They did not care that their tax dollars were being used to pay the terrorists murdering Jews. Nor do they care that the MSNBC news network that they were watching was paying a pogromist.
This “innocence” of theirs has a high price and for now, Jews in Brooklyn and Jerusalem are paying it. While progressive Jews live in the fading golden summer of the suburbs, working class Jews have lived through generations of looted stores, ransacked apartments, and random violent assaults. The dream of the former, their political policies and ideals, have been the waking nightmares of the latter.
But the age of innocence is coming to an end.
America is changing. The same forces that made Obama have also made Farrakhan relevant once again. Muslim migration will transform America the way that it did Europe. The cities will feel it first. But they won’t be the last. The combination of political radicalism and tribalism that is driving out the Jews of France, Sweden and now the United Kingdoms will not pass by the suburban shtetls of America.
White supremacism is one vector for anti-Semitism. Identity politics has created a dozen more.
The shootings at Squirrel Hill were not the worst of it. Unfortunately, tragically, and horrifyingly, the worst is yet to come. And when it comes, the old innocence will vanish as if it had never been.
A 2018 demonstration against antisemitism in Berlin. Photo: Reuters / Fabrizio Bensch.
A slight drop in the number of antisemitic incidents in Berlin during the first half of this year is no excuse for complacency, the city’s antisemitism commissioner emphasized on Thursday following the publication of statistics for hate crimes targeting Jews in the German capital from January-June 2019.
“Antisemitism remains a serious problem that we cannot tolerate in Berlin,” Lorenz Korgel — the city’s commissioner for combating antisemitism — told local news outlet Berliner Morgenpost. “The number of antisemitic incidents remains at a high level. ”
People wear kippas at a demonstration in front of a Jewish synagogue denouncing an antisemitic attack on a young man wearing a kippa, in Berlin, Germany, April 25, 2018. (photo credit: FABRIZIO BENSCH / REUTERS)
The population of the State of Israel has increased 2.1% since last year, according to a report released in time for Rosh Hashanah by the Central Bureau of Statistics.
Today, there are 9.1 million citizens of Israel, of which some 6.7 million (74%) are Jewish, the report shows. The country’s citizens also include 1.9 million Arabs (21%) and 0.4% of “others,” including Christians and those of other minority groups.
A women holds up a sign against anti-Semitism at a rally in New York City on Sept. 22, 2019. Photo: Rhonda Hodas Hack.
JNS.org – Hundreds of demonstrators rallied in front of City Hall in New York on Sunday, calling on New York City Mayor Bill de Blasio and other municipal leaders, as well as those on the national level, to act against antisemitism and the wave of antisemitic hate crimes taking place against the Orthodox Jewish community.
The beach in Tel Aviv, Israel, May 17, 2019. Photo: Reuters / Ammar Awad.
On the eve of the holiday of Rosh Hashanah, ushering in the Jewish year of 5780, Israel’s Central Bureau of Statistics released its traditional end-of-the-year findings.
Israel’s population now stands at 9.092 million people — 6.744 million (74.2 percent) of whom are Jews, with 1.907 million (21 percent) Arabs and 441,000 (4.8 percent) listed as “other.”
Drew Seigla and Stephanie Lynne Mason. Photo: Instagram.
Drew Seigla and Stephanie Lynne Mason play Pertshik and Hodl, whose love story takes them all the way to Siberia in the award-winning show by the National Yiddish Theatre.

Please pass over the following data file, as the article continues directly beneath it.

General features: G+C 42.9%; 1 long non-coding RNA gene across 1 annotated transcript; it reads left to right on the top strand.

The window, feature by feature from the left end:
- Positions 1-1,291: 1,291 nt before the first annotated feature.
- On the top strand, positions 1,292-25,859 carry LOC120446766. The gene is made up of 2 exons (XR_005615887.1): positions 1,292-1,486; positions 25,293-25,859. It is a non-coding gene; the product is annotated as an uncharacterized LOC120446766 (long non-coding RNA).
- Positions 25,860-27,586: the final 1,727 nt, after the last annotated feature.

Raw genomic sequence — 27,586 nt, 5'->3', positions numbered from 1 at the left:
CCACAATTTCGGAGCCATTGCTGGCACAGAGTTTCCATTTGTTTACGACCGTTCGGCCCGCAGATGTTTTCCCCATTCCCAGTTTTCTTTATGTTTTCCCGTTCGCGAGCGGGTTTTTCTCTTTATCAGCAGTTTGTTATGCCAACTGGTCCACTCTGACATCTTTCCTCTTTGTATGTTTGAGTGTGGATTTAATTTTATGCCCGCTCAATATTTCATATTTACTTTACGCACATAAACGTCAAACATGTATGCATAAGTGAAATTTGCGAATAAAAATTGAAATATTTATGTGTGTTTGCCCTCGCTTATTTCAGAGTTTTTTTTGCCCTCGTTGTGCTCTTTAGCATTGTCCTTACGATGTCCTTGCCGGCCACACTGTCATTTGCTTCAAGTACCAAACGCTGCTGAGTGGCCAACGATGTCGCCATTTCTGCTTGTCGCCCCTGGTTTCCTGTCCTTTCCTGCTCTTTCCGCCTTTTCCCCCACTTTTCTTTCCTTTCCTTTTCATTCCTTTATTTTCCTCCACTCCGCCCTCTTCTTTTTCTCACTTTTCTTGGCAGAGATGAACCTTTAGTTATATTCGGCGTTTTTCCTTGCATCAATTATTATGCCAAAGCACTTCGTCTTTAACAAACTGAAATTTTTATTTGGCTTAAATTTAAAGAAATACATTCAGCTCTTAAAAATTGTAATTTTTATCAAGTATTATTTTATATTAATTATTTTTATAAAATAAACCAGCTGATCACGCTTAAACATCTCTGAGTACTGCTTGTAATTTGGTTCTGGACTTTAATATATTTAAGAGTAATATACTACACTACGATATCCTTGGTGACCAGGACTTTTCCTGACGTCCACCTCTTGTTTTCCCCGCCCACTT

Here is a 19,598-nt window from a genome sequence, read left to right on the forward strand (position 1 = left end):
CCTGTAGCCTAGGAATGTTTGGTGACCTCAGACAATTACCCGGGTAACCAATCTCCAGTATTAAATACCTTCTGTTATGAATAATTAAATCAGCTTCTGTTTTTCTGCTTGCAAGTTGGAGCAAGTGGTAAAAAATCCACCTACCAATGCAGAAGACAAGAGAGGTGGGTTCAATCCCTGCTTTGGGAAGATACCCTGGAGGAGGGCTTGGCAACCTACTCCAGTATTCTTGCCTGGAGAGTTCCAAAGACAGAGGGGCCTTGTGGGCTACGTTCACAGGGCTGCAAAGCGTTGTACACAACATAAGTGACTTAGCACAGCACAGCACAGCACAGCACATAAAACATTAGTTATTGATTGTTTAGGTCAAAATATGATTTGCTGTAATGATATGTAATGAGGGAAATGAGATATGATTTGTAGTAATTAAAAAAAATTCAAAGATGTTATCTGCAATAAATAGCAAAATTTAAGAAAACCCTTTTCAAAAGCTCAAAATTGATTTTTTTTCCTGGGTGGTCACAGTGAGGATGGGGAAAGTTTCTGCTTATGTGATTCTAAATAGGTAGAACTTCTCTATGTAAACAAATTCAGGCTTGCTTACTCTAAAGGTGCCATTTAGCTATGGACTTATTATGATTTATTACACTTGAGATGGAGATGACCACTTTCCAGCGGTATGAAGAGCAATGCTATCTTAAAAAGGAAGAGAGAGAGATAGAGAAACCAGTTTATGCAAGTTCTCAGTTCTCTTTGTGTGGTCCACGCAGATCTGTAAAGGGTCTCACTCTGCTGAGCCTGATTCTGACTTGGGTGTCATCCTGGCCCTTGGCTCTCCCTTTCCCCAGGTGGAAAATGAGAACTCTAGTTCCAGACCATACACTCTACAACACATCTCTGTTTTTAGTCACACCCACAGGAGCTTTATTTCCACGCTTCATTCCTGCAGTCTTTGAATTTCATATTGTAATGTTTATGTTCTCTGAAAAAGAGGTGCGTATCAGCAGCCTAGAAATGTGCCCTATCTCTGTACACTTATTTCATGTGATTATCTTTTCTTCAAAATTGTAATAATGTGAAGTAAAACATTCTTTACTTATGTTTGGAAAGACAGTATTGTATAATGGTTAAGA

Oct 25, 2019 0People arrive at a polling station to vote in the federal election in Beauce, Quebec, Canada, Oct. 21, 2019. Photo: Reuters / Mathieu Belanger. A top Jewish advocacy group said on Friday it...
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“There is nothing more deceptive than an obvious fact.” — Sherlock Holmes, The Boscombe Valley Mystery
“Israel must, in the most blunt and clear way possible, illustrate to Washington that the prosperity of Jordan is a first-rate Israeli security and strategic interest.” — Former head of Mossad Ephraim Halevy at “Between Jerusalem and Amman: 25 Years Since the Signing of the Peace Agreement Between Israel and the Hashemite Kingdom of Jordan,” Institute for National Security Studies, Sept. 25, 2019.
A thought came to mind the other day.
For all the bluster about Judaism and anti-Semitism in America, I am not convinced that far-out-left and liberal young Jews, who have been very strident and even threatening on Israel-related issues and local American political battles, have done much on the ground to confront and quash, one way or another, attacks on Jews. They have portrayed themselves as gliding along a moral highway but have permitted immoral actions to exist quite close to home, far from Gaza (did any of them recite a public Kaddish in the town square for murdered and injured Jews, or their damaged and desecrated property)?
One of the hallmark features of Yom Kippur are the communal sins which we need to repent for. Most Jews focus on what we have done personally towards G-d and towards others. Little thought is given to how we could be better as a community. Or the sins we bear as a community.
However, the communal recitation of the Al Chet, repeated over and over on Yom Kippur is to drive the point home that we are responsible for one another
Incoming freshman Member of Knesset from the leftist, Democratic Union list, Yair Golan, did it again. Golan’s constant delegitimization of his political opponents on the right, smacks of the same delegitimization that tyrants, dictators, demagogues and assorted totalitarians always use, just before the Putsch.
In that regard, he’s right when he said recently, “I’m reminding people that the Nazis came to power democratically, so we have to be careful, very careful, so that radicals with a messianic view won’t exploit Israeli democracy to replace the system of government.” Think “
As Israeli frustration mounts about violence coming out of Gaza, the idea of a ground invasion, and once and for all to finish with Hamas aggression, becomes more appealing. Israeli Prime Minister Benjamin Netanyahu has endorsed this approach, saying, “There probably won’t be a choice but to topple the Hamas regime.” While sympathetic to this impulse, I worry that too much attention is paid to tactics and not enough to goals. The result could be harmful to Israel.